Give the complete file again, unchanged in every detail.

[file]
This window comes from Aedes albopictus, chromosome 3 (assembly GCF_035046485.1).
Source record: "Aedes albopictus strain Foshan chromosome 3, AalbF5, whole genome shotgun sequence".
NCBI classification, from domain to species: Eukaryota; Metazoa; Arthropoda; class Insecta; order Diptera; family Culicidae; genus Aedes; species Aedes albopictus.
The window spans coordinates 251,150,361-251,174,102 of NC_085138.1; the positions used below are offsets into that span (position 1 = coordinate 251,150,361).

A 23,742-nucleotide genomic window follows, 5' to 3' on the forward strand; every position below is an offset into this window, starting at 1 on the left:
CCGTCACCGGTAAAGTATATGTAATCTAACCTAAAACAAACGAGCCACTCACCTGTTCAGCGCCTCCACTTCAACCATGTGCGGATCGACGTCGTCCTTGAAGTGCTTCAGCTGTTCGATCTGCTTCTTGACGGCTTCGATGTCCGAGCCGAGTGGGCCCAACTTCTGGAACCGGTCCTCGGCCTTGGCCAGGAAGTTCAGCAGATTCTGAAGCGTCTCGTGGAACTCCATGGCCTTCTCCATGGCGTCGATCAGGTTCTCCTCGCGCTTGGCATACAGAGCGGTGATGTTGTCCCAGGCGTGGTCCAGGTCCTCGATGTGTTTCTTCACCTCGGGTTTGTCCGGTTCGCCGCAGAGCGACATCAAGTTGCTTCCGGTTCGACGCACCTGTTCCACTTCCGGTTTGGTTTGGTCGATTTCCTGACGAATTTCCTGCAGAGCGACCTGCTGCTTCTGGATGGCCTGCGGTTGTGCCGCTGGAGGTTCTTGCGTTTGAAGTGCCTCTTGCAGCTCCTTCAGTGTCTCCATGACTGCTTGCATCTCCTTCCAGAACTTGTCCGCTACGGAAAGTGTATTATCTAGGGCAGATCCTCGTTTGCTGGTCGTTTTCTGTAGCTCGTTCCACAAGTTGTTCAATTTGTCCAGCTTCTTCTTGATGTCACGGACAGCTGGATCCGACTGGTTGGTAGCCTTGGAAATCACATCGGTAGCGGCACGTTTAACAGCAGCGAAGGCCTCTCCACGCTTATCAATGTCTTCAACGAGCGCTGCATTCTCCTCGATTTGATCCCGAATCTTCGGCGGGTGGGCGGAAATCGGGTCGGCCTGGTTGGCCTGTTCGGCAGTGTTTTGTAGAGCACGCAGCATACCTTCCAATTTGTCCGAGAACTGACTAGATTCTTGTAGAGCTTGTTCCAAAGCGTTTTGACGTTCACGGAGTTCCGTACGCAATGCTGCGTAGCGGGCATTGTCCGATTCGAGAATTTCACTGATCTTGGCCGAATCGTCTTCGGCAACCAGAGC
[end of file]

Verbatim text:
This window comes from Aedes albopictus, chromosome 3 (assembly GCF_035046485.1).
Source record: "Aedes albopictus strain Foshan chromosome 3, AalbF5, whole genome shotgun sequence".
NCBI classification, from domain to species: Eukaryota; Metazoa; Arthropoda; class Insecta; order Diptera; family Culicidae; genus Aedes; species Aedes albopictus.
The window spans coordinates 251,150,361-251,174,102 of NC_085138.1; the positions used below are offsets into that span (position 1 = coordinate 251,150,361).

A 23,742-nucleotide genomic window follows, 5' to 3' on the forward strand; every position below is an offset into this window, starting at 1 on the left:
CCGTCACCGGTAAAGTATATGTAATCTAACCTAAAACAAACGAGCCACTCACCTGTTCAGCGCCTCCACTTCAACCATGTGCGGATCGACGTCGTCCTTGAAGTGCTTCAGCTGTTCGATCTGCTTCTTGACGGCTTCGATGTCCGAGCCGAGTGGGCCCAACTTCTGGAACCGGTCCTCGGCCTTGGCCAGGAAGTTCAGCAGATTCTGAAGCGTCTCGTGGAACTCCATGGCCTTCTCCATGGCGTCGATCAGGTTCTCCTCGCGCTTGGCATACAGAGCGGTGATGTTGTCCCAGGCGTGGTCCAGGTCCTCGATGTGTTTCTTCACCTCGGGTTTGTCCGGTTCGCCGCAGAGCGACATCAAGTTGCTTCCGGTTCGACGCACCTGTTCCACTTCCGGTTTGGTTTGGTCGATTTCCTGACGAATTTCCTGCAGAGCGACCTGCTGCTTCTGGATGGCCTGCGGTTGTGCCGCTGGAGGTTCTTGCGTTTGAAGTGCCTCTTGCAGCTCCTTCAGTGTCTCCATGACTGCTTGCATCTCCTTCCAGAACTTGTCCGCTACGGAAAGTGTATTATCTAGGGCAGATCCTCGTTTGCTGGTCGTTTTCTGTAGCTCGTTCCACAAGTTGTTCAATTTGTCCAGCTTCTTCTTGATGTCACGGACAGCTGGATCCGACTGGTTGGTAGCCTTGGAAATCACATCGGTAGCGGCACGTTTAACAGCAGCGAAGGCCTCTCCACGCTTATCAATGTCTTCAACGAGCGCTGCATTCTCCTCGATTTGATCCCGAATCTTCGGCGGGTGGGCGGAAATCGGGTCGGCCTGGTTGGCCTGTTCGGCAGTGTTTTGTAGAGCACGCAGCATACCTTCCAATTTGTCCGAGAACTGACTAGATTCTTGTAGAGCTTGTTCCAAAGCGTTTTGACGTTCACGGAGTTCCGTACGCAATGCTGCGTAGCGGGCATTGTCCGATTCGAGAATTTCACTGATCTTGGCCGAATCGTCTTCGGCAACCAGAGC